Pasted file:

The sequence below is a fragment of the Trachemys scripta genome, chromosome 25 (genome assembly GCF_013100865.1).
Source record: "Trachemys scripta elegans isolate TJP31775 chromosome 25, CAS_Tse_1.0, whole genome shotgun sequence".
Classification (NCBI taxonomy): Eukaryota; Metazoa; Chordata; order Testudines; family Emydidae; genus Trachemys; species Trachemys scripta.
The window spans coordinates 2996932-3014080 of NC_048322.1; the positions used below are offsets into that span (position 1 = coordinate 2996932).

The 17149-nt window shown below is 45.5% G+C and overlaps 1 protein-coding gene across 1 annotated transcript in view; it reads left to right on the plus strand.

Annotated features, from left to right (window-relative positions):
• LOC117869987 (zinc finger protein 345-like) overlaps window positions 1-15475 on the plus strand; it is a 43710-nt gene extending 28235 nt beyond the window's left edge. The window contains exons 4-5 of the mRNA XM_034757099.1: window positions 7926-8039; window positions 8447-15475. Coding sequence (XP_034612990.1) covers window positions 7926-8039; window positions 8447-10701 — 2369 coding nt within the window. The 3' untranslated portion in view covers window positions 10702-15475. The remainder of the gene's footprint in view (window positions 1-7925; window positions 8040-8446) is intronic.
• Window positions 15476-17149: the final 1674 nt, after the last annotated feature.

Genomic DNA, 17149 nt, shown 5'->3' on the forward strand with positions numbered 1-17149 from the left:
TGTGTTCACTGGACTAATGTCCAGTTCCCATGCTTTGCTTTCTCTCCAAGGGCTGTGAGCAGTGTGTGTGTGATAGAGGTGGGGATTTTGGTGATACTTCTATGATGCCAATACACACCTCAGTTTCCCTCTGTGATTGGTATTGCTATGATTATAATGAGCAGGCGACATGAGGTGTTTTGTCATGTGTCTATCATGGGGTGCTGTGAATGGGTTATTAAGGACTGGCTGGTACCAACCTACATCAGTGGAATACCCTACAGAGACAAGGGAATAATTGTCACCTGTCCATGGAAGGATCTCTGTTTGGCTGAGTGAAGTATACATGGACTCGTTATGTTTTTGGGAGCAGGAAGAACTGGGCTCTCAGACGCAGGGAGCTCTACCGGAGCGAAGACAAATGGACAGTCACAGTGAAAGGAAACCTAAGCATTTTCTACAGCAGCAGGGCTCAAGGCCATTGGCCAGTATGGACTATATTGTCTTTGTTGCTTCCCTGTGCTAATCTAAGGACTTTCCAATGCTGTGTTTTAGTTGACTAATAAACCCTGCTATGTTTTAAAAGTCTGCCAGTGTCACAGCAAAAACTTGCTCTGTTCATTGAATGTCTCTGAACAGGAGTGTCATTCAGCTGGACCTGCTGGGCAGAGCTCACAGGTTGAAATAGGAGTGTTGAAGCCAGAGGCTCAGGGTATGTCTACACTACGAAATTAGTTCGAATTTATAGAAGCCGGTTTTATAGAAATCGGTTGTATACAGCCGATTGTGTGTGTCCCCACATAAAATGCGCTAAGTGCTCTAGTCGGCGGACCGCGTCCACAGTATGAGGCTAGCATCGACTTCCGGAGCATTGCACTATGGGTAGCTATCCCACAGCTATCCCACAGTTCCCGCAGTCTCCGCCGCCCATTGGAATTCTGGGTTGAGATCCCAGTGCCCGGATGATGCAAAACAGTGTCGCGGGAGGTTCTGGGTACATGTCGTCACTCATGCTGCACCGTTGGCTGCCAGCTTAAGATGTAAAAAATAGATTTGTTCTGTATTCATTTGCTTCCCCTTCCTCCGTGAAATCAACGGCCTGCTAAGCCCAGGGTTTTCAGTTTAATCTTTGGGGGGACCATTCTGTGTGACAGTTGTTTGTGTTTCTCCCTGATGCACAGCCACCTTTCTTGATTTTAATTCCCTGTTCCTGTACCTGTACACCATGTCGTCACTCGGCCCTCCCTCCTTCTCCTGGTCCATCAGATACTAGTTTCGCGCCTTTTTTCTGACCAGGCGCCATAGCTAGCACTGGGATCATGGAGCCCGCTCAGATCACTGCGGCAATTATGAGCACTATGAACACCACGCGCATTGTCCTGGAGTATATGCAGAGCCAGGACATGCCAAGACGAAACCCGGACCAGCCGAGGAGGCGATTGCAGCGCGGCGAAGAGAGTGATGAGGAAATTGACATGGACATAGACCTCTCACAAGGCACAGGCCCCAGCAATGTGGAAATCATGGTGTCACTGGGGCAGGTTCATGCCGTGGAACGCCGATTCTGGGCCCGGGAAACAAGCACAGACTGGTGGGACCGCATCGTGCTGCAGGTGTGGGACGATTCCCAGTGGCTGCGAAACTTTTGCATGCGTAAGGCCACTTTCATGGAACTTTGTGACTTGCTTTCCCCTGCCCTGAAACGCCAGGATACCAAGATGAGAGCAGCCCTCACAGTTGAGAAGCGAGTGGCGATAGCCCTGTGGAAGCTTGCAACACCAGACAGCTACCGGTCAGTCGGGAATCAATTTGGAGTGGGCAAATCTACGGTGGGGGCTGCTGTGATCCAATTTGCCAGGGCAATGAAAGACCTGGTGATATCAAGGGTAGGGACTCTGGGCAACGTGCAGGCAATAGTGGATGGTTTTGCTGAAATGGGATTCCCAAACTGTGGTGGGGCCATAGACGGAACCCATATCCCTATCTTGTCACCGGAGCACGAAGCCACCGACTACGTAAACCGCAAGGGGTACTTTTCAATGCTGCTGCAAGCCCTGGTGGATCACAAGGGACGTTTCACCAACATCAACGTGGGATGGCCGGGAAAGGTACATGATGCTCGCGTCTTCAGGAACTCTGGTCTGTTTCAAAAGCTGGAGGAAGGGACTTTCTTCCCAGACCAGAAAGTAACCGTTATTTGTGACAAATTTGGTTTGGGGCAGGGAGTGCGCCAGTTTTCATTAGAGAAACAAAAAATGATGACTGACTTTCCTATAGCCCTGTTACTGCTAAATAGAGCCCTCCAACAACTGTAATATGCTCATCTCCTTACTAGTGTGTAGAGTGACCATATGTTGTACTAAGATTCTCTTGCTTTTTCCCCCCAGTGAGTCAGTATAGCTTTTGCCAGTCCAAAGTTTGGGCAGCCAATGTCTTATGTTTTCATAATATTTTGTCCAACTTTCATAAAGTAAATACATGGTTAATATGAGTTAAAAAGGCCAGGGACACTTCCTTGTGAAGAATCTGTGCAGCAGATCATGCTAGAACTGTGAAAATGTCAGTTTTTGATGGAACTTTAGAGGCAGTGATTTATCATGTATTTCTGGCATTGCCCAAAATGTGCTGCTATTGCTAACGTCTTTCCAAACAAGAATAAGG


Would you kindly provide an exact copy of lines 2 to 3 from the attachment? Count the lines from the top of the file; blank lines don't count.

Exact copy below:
Source record: "Trachemys scripta elegans isolate TJP31775 chromosome 25, CAS_Tse_1.0, whole genome shotgun sequence".
Classification (NCBI taxonomy): Eukaryota; Metazoa; Chordata; order Testudines; family Emydidae; genus Trachemys; species Trachemys scripta.